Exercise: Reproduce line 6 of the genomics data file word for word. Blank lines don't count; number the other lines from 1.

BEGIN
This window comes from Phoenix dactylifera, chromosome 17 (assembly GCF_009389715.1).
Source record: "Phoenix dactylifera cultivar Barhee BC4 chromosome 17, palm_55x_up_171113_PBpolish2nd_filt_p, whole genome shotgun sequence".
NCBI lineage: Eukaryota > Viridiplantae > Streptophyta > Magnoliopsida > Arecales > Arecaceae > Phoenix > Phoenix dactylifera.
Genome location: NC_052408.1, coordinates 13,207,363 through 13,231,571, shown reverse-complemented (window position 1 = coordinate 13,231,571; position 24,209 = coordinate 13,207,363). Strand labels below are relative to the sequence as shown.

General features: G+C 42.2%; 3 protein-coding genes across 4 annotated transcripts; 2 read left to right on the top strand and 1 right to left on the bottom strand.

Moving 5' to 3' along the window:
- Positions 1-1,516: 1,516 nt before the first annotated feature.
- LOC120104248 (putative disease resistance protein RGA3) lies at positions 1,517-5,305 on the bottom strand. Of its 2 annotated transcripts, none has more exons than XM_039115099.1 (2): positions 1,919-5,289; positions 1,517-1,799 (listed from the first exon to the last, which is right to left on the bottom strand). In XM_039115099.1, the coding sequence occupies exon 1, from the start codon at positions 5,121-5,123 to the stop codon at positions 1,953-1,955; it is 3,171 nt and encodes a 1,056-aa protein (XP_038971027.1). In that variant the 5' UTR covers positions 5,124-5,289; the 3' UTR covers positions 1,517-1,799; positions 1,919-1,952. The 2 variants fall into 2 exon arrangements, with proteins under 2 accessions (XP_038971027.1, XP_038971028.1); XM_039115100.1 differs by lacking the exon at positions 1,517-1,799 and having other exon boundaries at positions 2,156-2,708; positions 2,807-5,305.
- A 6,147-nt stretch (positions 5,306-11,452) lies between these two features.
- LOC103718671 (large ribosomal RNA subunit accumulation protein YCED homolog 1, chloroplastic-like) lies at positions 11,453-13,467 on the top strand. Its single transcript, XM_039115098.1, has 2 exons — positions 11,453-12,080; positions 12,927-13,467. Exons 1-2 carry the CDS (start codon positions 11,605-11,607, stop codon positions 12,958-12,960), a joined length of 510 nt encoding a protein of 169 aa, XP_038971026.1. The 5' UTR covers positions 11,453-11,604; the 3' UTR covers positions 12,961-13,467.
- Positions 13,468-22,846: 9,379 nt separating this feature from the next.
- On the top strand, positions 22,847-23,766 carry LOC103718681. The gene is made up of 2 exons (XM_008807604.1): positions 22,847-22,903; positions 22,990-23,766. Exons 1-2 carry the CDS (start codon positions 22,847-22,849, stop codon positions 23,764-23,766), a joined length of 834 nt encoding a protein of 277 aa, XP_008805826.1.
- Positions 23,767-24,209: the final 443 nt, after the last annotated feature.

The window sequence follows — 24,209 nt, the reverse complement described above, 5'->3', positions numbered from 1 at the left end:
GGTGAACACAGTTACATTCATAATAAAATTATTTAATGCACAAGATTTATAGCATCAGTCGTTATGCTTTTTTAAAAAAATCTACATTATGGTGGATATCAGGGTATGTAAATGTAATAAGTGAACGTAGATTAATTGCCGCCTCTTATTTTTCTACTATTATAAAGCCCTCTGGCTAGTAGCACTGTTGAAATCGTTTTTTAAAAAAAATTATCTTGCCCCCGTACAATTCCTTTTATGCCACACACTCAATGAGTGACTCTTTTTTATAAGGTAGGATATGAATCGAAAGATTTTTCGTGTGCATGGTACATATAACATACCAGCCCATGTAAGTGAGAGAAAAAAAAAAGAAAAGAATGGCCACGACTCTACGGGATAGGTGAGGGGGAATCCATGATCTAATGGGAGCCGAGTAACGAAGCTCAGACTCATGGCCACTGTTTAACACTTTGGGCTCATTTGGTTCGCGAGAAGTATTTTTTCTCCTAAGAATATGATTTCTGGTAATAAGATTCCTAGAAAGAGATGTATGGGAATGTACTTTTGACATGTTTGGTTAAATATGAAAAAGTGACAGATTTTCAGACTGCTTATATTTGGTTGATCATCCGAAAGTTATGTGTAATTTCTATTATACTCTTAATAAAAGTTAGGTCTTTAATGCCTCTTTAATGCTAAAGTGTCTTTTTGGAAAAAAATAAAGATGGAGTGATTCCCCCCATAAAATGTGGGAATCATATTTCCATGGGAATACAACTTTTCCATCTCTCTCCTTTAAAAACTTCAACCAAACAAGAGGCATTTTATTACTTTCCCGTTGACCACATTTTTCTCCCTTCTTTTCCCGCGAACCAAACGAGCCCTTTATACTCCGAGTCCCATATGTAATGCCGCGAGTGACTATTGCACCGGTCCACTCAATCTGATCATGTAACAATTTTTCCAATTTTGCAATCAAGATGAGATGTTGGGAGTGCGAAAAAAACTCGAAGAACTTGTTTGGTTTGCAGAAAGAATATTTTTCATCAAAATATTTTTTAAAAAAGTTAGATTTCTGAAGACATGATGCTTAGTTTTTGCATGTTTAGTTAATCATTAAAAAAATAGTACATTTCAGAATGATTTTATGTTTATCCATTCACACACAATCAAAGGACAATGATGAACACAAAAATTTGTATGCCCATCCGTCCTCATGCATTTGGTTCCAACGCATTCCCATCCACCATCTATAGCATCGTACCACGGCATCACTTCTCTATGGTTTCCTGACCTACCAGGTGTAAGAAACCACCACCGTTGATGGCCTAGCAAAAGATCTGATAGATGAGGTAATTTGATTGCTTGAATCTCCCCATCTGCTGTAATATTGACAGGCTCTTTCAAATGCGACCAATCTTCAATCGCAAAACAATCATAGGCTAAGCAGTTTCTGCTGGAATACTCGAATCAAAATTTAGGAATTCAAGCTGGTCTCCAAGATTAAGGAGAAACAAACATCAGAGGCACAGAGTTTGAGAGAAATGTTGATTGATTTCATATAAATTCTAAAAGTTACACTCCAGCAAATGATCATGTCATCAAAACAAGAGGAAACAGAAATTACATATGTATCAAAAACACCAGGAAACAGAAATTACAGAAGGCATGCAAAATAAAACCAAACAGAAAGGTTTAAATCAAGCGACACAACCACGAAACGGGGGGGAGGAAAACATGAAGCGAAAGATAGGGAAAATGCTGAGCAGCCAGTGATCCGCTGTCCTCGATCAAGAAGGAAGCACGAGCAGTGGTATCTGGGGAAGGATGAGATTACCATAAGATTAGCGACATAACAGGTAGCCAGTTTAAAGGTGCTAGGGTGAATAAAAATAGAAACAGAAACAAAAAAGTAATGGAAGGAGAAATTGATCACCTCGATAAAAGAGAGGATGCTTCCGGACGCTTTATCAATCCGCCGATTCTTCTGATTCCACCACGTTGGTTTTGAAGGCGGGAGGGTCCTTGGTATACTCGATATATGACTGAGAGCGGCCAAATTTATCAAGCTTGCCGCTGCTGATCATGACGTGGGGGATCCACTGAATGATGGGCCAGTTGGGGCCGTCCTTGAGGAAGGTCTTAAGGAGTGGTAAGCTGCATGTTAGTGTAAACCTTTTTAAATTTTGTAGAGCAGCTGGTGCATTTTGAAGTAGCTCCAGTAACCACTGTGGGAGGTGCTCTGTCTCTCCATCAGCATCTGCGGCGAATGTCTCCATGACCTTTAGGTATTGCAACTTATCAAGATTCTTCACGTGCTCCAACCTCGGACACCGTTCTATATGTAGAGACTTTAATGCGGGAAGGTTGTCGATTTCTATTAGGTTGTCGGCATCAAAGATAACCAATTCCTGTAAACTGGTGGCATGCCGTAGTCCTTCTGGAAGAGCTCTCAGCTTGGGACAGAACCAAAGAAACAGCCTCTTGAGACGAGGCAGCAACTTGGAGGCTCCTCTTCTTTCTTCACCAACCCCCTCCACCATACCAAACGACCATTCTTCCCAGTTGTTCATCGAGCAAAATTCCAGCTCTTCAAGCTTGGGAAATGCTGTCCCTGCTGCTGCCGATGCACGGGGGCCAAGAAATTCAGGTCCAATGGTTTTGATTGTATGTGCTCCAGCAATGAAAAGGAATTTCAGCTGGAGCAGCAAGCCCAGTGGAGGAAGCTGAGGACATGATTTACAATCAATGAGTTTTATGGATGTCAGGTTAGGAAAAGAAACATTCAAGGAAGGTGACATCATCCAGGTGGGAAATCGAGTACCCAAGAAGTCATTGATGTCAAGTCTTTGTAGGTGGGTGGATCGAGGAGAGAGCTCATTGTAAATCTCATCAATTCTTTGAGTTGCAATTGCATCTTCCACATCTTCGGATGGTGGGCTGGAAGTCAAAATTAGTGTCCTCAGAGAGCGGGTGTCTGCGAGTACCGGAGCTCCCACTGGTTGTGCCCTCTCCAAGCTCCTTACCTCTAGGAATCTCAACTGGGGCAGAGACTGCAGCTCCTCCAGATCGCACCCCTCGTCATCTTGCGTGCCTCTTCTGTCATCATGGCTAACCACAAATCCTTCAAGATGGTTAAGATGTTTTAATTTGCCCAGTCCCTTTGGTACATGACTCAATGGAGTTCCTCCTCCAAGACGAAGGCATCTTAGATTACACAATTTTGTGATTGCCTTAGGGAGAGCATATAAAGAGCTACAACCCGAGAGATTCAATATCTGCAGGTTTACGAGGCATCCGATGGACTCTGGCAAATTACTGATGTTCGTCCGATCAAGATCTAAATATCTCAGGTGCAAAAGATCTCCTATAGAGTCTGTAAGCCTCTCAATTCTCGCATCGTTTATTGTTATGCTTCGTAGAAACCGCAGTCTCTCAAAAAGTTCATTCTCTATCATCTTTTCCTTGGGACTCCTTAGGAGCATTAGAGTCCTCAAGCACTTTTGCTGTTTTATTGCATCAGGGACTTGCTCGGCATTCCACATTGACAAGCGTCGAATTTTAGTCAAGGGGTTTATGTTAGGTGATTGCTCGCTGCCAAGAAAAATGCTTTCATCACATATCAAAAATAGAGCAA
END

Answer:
Moving 5' to 3' along the window: